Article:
Eventually, the pressures of aristocracy compelled Greville to cast Emma off in an unsuccessful attempt to secure an appropriate wife. In a stage-worthy scheme, he devised to send her to Naples with the promise that he would join her later. Of course, he never came. Emma was palmed off on Greville’s uncle, Sir William Hamilton, who was the British envoy to Naples and an antiquarian and vulcanologist. She was received as a work of art. Greville sent her portrait ahead to his uncle, stating: ‘Her picture shall be sent by the first ship – I wish Romney yet to mend the dog.’ After a few months of anger and denial, Emma settled into life at Hamilton’s palazzo, taking him as a lover, and the portrait joined his collection of Wedgwood vases and samples of obsidian glass. The pair married a few years later, and appeared to maintain a relationship of mutual respect at the very least. It was in Naples that Emma became enmeshed in the upper echelons of society, becoming friends with the Queen of Naples, Maria Carolina of Austria, and performing her ‘Attitudes’ for audiences including Goethe and Vigée-Lebrun. The Attitudes were a series of moving tableaux vivants, wherein Emma would quickly transform between mythological figures, using props and mime to signal her changing roles. In 1798, the Hamiltons welcomed a wounded Nelson into their home. Emma nursed him back to health, and an indescribable menage-à-trois was formed. The three lived together sporadically in both Naples and London for the rest of Hamilton and Nelson’s lives. Emma and Nelson formed a sustained attachment, and she gave birth to his daughter Horatia in 1801.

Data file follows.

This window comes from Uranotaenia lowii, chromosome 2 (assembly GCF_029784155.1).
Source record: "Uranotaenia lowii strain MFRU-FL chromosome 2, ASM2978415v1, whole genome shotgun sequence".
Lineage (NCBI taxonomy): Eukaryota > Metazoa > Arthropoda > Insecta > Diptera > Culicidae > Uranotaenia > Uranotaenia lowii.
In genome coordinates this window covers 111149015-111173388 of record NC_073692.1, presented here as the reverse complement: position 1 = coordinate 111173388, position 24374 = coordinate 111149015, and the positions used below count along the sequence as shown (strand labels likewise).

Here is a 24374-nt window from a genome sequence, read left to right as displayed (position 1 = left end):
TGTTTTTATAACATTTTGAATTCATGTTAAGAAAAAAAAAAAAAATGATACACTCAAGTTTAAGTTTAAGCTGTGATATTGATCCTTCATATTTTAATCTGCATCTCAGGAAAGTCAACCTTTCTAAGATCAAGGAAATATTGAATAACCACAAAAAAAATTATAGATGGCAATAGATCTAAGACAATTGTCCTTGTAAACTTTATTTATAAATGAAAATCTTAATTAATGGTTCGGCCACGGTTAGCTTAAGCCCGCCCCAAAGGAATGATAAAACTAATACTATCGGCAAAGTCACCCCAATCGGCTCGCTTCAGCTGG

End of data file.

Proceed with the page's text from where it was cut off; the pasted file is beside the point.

Biographies of Emma are inexorably divided and structured by the names of her lovers. This pattern, however, undoubtably formed the fabric of her life. Indeed, the famous Emma Hart, Lady Hamilton, would not have existed without Greville, Hamilton, Nelson, and the rest. ‘Amy Lyon’ (or indeed ‘Emily Lyon’ depending on who you believe) would most likely have been a name consigned to history. Emma’s name rings in the public consciousness most prominently for her relationship with the Vice-Admiral; her most common epithet is ‘Mistress of Lord Nelson’. In one of a series of promotional posts for their 2016 exhibition, Emma Hamilton: Seduction and Celebrity, the National Maritime Museum writes: ‘In order to illuminate Emma’s path Dr Quintin Colville, curator of our major exhibition ‘Emma Hamilton: Seduction and Celebrity,’ threads together a sequence of the more important identities that Emma inhabited during her 49 years. Mistress is not one of them’. Emma’s identity is divided into tidy blogposts, ‘Performer’, ‘Muse’, ‘Wife’, ‘Possession’, etc, all charitably acknowledging her simultaneous power and impotence, and the paradox of a woman consigned to ‘possession’ being in the centre of the European political maelstrom. However, the puritanical if well-meaning urge to erase all evidence of Emma’s role as ‘Mistress’, a role that hinged to various degrees on the selling of her body, erases too her symbiotic statuses as performance artist, sex worker, and muse.